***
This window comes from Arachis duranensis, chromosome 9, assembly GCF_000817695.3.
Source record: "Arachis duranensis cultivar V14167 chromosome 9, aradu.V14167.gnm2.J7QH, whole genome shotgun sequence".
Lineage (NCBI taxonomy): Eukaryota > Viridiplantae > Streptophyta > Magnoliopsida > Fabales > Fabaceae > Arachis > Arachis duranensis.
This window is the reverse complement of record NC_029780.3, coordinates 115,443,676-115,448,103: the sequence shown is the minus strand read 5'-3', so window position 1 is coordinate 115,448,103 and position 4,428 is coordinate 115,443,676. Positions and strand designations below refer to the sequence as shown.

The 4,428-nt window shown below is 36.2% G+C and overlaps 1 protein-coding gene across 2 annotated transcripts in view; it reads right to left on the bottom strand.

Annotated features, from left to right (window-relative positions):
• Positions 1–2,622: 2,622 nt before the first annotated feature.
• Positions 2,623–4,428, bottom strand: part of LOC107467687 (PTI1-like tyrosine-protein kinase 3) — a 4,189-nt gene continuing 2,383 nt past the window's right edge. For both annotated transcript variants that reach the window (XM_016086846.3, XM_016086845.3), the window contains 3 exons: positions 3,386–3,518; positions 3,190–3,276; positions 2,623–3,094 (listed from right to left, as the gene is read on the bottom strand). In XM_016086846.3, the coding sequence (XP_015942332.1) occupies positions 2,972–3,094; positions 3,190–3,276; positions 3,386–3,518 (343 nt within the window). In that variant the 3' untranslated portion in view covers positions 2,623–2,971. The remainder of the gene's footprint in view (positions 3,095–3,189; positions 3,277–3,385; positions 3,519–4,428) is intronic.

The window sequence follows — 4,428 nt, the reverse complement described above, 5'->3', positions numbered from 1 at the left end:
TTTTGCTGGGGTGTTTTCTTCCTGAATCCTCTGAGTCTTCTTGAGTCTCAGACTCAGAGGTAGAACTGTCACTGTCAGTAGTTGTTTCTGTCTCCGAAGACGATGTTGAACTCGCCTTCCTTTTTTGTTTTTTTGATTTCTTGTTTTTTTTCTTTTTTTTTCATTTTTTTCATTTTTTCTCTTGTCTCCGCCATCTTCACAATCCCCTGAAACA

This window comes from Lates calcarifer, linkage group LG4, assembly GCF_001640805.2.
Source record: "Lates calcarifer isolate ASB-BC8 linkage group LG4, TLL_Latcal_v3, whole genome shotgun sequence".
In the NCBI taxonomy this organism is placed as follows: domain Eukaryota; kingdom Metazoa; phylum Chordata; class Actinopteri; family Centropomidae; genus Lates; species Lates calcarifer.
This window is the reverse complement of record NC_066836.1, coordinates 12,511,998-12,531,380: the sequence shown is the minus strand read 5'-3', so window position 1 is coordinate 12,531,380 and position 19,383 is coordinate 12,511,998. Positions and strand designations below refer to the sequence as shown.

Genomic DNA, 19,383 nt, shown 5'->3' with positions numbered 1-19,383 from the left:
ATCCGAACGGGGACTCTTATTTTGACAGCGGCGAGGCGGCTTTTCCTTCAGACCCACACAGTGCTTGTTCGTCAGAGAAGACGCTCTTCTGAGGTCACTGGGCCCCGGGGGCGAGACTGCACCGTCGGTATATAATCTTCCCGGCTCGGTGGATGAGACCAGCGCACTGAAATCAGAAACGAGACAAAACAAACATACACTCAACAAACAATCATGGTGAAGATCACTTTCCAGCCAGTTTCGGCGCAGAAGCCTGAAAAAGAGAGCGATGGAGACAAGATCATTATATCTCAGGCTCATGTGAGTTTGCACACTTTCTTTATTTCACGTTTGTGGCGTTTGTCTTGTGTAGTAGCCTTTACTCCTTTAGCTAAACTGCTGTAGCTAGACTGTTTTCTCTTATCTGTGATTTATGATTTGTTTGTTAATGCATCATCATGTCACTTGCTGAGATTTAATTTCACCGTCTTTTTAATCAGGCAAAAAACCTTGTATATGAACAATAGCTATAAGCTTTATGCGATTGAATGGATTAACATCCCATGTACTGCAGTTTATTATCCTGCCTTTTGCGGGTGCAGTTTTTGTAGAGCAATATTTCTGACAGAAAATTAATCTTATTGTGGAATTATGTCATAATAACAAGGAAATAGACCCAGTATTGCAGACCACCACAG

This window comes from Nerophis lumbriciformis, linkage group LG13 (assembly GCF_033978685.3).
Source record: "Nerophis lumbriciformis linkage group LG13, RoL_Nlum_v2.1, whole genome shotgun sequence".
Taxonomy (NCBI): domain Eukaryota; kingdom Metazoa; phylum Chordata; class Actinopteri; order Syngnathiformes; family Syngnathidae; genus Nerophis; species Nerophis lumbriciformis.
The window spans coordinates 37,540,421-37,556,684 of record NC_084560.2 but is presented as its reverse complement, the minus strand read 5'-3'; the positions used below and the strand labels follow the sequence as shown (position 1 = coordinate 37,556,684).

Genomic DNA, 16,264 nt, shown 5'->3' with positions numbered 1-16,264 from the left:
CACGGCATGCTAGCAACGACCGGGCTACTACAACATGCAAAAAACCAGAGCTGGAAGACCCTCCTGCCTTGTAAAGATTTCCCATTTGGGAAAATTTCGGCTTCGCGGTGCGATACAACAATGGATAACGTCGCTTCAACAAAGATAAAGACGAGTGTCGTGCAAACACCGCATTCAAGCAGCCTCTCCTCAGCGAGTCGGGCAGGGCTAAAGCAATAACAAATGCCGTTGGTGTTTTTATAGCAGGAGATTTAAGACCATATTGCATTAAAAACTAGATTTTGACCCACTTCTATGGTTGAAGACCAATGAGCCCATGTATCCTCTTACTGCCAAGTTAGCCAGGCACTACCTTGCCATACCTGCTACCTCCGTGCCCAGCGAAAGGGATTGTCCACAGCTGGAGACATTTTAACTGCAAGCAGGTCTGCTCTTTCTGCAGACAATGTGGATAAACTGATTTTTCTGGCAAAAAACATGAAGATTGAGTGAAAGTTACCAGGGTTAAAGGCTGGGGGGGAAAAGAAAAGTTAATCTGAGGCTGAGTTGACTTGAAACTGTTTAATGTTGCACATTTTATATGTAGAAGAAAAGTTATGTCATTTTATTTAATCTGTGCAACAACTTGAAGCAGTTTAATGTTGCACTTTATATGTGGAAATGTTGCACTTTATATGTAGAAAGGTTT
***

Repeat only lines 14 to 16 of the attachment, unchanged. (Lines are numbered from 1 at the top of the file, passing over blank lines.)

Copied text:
This window is the reverse complement of record NC_066836.1, coordinates 12,511,998-12,531,380: the sequence shown is the minus strand read 5'-3', so window position 1 is coordinate 12,531,380 and position 19,383 is coordinate 12,511,998. Positions and strand designations below refer to the sequence as shown.

Genomic DNA, 19,383 nt, shown 5'->3' with positions numbered 1-19,383 from the left:
ATCCGAACGGGGACTCTTATTTTGACAGCGGCGAGGCGGCTTTTCCTTCAGACCCACACAGTGCTTGTTCGTCAGAGAAGACGCTCTTCTGAGGTCACTGGGCCCCGGGGGCGAGACTGCACCGTCGGTATATAATCTTCCCGGCTCGGTGGATGAGACCAGCGCACTGAAATCAGAAACGAGACAAAACAAACATACACTCAACAAACAATCATGGTGAAGATCACTTTCCAGCCAGTTTCGGCGCAGAAGCCTGAAAAAGAGAGCGATGGAGACAAGATCATTATATCTCAGGCTCATGTGAGTTTGCACACTTTCTTTATTTCACGTTTGTGGCGTTTGTCTTGTGTAGTAGCCTTTACTCCTTTAGCTAAACTGCTGTAGCTAGACTGTTTTCTCTTATCTGTGATTTATGATTTGTTTGTTAATGCATCATCATGTCACTTGCTGAGATTTAATTTCACCGTCTTTTTAATCAGGCAAAAAACCTTGTATATGAACAATAGCTATAAGCTTTATGCGATTGAATGGATTAACATCCCATGTACTGCAGTTTATTATCCTGCCTTTTGCGGGTGCAGTTTTTGTAGAGCAATATTTCTGACAGAAAATTAATCTTATTGTGGAATTATGTCATAATAACAAGGAAATAGACCCAGTATTGCAGACCACCACAG